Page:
Fatherlessness is linked to poverty, high dropout rates, crime, adolescent drug use and teenage pregnancy. When Saul and Fabiola Gonzalez decided to start a family, they decided that they would both raise the children, even if it meant doing things a little differently.
"Now they're growing so fast and they tell me, Yami, says you know what daddy, I like how you do my hair -- how you do a ponytail, that’s what I do."
Meet Saul Gonzalez. Daytime Mr. Mom. Hairdresser, breakfast maker, storyteller, chief bottle washer and bottle filler, and all around care-giver to 7-year-old Yami, and 3-year-old Alexa. All of this because he wants it that way.
"Happy to be part of the family and happy to take care of the girls and proud to stay home with them because the kids are growing so fast, and they never going to back to be a child."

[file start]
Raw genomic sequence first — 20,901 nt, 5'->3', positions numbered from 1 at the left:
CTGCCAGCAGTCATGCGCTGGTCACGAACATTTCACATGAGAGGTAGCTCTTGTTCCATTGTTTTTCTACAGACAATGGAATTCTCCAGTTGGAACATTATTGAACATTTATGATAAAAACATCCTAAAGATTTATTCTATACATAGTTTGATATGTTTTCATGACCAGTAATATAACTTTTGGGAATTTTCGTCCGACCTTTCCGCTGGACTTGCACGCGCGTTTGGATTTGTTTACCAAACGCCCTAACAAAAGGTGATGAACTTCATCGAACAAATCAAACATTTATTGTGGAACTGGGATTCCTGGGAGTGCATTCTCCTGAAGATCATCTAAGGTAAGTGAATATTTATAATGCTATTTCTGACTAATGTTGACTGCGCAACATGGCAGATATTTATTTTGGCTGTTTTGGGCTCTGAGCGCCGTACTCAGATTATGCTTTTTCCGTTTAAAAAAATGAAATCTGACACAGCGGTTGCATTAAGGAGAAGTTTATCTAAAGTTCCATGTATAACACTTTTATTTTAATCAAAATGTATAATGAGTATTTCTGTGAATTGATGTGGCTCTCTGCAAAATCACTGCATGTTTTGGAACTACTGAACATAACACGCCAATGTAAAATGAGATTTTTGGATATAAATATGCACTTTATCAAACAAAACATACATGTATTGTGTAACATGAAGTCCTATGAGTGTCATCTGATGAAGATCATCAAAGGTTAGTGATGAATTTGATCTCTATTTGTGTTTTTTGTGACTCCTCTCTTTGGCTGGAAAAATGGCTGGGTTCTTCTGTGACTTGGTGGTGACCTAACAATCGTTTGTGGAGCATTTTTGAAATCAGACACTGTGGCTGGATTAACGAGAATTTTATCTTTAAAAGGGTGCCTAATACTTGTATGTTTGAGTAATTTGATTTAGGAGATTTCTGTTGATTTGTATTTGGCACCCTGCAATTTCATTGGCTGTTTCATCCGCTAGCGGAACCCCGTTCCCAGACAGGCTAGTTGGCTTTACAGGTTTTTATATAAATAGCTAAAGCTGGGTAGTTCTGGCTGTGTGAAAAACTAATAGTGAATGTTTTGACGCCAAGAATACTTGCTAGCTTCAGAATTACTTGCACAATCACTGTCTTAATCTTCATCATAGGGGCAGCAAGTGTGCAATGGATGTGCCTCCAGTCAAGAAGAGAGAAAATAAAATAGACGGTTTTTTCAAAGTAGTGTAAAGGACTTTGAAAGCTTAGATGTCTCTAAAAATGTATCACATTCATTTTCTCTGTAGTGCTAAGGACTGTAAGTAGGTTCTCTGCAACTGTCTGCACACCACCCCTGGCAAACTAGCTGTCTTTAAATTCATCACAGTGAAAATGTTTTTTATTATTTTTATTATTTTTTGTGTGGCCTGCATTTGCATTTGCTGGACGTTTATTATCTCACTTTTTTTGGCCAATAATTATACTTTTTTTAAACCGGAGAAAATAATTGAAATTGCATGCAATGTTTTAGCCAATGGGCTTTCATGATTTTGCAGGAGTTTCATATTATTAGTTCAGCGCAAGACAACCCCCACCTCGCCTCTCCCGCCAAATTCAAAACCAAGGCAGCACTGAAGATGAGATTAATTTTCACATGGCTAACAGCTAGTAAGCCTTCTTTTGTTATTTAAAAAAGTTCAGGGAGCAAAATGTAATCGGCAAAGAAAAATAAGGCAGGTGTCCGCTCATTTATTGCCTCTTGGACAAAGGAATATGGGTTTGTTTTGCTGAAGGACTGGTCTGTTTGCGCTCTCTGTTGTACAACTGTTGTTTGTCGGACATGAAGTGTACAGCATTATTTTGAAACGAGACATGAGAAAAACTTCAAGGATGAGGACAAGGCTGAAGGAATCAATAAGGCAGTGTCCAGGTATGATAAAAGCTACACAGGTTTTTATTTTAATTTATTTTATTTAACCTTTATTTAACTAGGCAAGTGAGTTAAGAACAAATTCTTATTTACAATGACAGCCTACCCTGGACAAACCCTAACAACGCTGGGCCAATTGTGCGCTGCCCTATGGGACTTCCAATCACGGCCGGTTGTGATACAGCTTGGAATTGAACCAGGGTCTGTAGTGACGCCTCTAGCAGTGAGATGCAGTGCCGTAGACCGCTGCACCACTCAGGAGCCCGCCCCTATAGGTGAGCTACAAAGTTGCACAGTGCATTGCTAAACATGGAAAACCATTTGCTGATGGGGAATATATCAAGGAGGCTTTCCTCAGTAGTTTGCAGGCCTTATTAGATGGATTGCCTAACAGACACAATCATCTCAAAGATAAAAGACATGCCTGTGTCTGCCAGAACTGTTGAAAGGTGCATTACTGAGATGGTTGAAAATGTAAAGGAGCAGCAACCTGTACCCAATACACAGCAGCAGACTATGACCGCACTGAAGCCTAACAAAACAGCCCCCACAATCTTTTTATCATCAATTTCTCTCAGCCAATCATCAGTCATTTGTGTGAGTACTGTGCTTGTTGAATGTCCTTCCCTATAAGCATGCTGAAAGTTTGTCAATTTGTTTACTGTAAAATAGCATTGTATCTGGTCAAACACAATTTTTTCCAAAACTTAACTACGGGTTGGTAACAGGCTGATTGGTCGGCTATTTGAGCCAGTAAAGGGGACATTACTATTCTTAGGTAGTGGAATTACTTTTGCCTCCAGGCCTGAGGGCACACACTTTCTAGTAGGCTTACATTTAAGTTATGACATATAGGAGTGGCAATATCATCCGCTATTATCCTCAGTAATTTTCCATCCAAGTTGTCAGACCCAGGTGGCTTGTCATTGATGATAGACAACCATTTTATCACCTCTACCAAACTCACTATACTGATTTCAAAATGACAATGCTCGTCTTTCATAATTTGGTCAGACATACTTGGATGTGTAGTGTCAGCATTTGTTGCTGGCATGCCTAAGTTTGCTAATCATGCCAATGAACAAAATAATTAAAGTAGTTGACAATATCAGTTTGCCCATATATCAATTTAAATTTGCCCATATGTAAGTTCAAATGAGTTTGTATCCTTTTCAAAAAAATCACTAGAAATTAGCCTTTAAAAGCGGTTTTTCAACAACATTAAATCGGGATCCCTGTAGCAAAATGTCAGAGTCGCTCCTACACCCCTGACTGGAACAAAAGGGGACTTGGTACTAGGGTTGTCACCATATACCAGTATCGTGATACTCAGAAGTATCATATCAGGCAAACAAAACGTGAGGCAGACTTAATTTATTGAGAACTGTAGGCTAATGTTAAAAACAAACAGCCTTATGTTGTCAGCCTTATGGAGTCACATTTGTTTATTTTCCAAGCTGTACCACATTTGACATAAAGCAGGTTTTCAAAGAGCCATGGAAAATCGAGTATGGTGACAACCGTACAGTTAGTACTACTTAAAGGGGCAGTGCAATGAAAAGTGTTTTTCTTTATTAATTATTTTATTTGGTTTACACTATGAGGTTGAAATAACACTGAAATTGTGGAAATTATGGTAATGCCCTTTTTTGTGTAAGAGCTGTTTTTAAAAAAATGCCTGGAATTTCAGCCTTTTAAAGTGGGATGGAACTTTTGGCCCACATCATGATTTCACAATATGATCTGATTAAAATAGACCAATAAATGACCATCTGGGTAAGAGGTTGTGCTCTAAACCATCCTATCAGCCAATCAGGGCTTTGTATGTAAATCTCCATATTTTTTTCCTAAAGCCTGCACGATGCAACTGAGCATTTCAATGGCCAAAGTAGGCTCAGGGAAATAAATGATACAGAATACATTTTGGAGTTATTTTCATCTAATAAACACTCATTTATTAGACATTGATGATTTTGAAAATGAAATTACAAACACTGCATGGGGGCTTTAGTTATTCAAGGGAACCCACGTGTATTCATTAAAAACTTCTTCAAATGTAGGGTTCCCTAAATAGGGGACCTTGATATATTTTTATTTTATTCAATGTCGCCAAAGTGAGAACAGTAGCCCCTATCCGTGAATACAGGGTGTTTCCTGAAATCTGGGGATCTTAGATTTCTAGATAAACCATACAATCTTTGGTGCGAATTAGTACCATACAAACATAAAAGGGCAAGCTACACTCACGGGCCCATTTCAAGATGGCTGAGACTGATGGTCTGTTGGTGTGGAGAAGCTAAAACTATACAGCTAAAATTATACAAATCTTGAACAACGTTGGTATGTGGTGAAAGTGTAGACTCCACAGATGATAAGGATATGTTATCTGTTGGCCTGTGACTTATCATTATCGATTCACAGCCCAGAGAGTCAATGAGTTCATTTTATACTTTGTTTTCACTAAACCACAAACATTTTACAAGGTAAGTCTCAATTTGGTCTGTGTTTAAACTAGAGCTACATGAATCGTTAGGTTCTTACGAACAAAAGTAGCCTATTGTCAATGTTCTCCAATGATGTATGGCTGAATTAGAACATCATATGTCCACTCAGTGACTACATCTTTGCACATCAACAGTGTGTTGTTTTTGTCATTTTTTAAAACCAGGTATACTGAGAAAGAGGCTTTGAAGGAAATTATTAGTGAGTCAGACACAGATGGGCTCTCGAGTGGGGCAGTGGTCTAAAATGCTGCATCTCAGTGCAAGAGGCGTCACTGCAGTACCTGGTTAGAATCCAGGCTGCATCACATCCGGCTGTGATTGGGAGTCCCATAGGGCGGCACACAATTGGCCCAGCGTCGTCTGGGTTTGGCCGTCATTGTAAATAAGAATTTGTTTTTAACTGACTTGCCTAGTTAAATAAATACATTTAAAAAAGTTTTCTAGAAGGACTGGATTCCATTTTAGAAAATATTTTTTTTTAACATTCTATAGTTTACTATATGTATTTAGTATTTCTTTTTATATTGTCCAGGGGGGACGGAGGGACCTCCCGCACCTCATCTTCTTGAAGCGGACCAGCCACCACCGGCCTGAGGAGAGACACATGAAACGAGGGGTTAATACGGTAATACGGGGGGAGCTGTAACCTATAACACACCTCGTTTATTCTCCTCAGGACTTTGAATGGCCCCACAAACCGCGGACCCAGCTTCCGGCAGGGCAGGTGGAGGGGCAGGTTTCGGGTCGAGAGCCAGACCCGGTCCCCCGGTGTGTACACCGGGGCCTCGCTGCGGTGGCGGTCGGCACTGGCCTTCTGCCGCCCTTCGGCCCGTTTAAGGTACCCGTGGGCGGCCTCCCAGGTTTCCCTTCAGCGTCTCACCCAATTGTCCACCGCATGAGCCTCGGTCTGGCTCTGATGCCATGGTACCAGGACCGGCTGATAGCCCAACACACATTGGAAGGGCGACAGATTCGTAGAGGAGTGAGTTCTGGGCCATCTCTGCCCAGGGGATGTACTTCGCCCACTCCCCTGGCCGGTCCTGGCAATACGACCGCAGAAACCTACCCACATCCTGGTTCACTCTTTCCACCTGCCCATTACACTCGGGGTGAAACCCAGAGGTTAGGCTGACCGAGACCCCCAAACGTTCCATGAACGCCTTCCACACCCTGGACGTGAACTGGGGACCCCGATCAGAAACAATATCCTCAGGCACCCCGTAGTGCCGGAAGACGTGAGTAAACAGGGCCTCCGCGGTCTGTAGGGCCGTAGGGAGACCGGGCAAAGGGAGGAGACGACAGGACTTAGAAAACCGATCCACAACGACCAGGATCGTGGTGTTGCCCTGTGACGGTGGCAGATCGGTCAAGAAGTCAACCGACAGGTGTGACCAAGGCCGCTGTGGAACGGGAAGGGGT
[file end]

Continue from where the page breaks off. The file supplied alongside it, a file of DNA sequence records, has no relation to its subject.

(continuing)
"Both Saul and I are immigrants and we weren’t born here, but we know what is best for our children and it works. Saul doesn’t let that bother him at all. In his family his bothers would never do this. They work and wife stays at home. For him he’s proud to be at home for the girls."
Fabiola Gonzalez works full time at First 5. She gets home around 5:00 p.m., which is about the time Saul goes off to work as a restaurant manager. Both parents are dedicated to raising their children without day care.
"It’s great, my oldest one is 7-years-old and she’s never been into a child care setting, and the little one is 3-years-old and she’s been with dad ever since she was born."
"I can play golf in the future, right now just concentrate on them, because I think it’s really important to me."
Being a stay-at-home dad is not possible for every family, but a little more dad involvement in school certainly is, and we’ll take a look at that Thursday.